International Travel After Covid


After a very slow and gradual readjustment to an alleged "normality", it's probably safe to say that the pandemic is over. Finally! Of course this very general statement still depends on how each individual place is handling it. On one extreme, certain countries may have never even acknowledged the virus to begin with, while others on the opposite end of the spectrum seem like they don't intend to get past the pandemic at all. Most others fall somewhere in between. But the one aspect that bridges various approaches is also what connects places: international travel. Now after three years of more or less restricted travel, the world seems to be on the move again, including myself. Taking advantage of lifted travel restrictions, my wife and I flew from Mexico to visit my parents in New Zealand. While I can't speak for most of the world, at least I can share my experiences in the countries on our way, in the light of the post pandemic reality.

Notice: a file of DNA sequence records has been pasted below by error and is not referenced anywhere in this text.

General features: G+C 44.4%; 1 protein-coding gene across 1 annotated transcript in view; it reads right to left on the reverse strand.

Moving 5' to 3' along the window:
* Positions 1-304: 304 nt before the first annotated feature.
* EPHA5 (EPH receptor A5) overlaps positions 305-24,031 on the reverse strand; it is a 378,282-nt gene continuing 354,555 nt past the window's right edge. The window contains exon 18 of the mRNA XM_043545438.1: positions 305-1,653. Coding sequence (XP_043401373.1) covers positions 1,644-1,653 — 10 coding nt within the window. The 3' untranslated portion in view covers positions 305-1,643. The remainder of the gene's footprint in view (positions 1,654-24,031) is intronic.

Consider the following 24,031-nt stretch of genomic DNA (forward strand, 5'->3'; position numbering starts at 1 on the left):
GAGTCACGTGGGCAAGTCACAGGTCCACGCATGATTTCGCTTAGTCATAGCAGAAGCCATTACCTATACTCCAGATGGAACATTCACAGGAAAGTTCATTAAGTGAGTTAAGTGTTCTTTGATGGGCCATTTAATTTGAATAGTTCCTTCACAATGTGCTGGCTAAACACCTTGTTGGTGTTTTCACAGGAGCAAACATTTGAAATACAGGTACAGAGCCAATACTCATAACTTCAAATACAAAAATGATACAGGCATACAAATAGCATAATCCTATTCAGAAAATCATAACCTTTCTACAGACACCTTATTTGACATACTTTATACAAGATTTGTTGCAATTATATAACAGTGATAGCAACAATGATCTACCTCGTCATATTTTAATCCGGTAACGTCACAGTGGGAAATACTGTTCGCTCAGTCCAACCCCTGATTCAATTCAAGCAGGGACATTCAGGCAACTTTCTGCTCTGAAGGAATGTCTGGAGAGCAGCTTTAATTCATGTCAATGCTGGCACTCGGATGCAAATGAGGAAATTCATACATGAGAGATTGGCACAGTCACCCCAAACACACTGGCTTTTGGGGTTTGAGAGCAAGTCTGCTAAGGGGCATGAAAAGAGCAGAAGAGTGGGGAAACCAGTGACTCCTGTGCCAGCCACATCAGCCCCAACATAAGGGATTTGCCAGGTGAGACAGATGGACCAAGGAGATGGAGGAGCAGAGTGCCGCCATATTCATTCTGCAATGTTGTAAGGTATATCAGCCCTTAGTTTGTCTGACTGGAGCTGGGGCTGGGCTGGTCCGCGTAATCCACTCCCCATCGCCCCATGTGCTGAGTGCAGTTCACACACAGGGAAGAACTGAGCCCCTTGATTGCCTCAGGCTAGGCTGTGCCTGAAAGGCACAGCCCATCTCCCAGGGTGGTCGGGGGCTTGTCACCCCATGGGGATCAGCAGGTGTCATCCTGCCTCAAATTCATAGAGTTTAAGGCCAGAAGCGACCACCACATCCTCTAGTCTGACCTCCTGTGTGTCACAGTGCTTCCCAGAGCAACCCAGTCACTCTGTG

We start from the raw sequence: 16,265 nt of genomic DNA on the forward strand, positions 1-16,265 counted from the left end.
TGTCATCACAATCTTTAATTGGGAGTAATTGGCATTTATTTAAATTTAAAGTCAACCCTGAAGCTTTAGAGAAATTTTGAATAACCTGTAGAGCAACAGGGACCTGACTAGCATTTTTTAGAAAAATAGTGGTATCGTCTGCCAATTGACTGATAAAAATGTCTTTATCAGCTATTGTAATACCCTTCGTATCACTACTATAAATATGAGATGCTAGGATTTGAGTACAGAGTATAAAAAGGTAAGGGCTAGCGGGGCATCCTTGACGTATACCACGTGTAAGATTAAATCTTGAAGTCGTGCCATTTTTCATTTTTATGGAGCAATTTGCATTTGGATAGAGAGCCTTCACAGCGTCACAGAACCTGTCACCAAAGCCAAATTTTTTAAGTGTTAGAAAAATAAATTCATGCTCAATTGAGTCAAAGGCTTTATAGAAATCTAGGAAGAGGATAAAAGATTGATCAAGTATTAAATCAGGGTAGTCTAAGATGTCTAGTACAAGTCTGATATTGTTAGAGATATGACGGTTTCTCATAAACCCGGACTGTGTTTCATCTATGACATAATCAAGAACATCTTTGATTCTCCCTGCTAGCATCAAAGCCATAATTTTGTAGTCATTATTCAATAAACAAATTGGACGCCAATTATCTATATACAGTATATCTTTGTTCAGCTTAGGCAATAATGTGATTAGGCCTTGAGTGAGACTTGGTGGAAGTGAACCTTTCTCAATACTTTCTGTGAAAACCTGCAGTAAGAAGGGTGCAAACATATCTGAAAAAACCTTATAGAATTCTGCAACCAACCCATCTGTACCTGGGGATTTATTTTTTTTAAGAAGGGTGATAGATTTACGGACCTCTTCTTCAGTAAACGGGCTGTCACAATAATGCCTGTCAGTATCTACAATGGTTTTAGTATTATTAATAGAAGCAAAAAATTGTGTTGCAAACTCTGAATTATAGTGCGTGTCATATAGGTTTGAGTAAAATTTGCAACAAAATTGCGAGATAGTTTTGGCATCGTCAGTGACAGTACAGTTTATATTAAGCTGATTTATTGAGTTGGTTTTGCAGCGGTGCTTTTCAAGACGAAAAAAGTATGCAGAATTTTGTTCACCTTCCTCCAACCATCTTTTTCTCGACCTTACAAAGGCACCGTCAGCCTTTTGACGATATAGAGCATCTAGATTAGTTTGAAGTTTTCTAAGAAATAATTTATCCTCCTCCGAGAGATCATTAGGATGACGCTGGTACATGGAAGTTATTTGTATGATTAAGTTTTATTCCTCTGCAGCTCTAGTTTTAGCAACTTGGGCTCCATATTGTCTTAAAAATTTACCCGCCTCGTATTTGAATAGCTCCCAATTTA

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Mexico - Was There A Pandemic At All?

It would be wrong to say that Mexico had ignored the pandemic entirely, though from what I've heard, read, and seen, they took a relatively lenient approach in trying to control it. Sure, the safety measures were posted on every corner, and people kept reminding each other to pull up their masks to cover their nose, at least in the beginning. Travel had supposedly slowed down somewhat, though I remember airports and planes being just as busy and crammed full of people as always. And as far as boarding a flight goes, the only thing passengers were required to do was to fill out a form stating any possible symptoms they were free to self assess.

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All of these exceptional measures had come to an end a year ago, so today there are very few indicators that there had been a pandemic recently. A few people still wear masks, which they are certainly free to do, and occasionally you can still see a sunbleached sign reminding you to wash your hands. But as I knew Mexico's approach had always been on the easy side, I kinda braced myself for what I had heard about Canada and New Zealand.

Oh, Canada - All Back to Normal?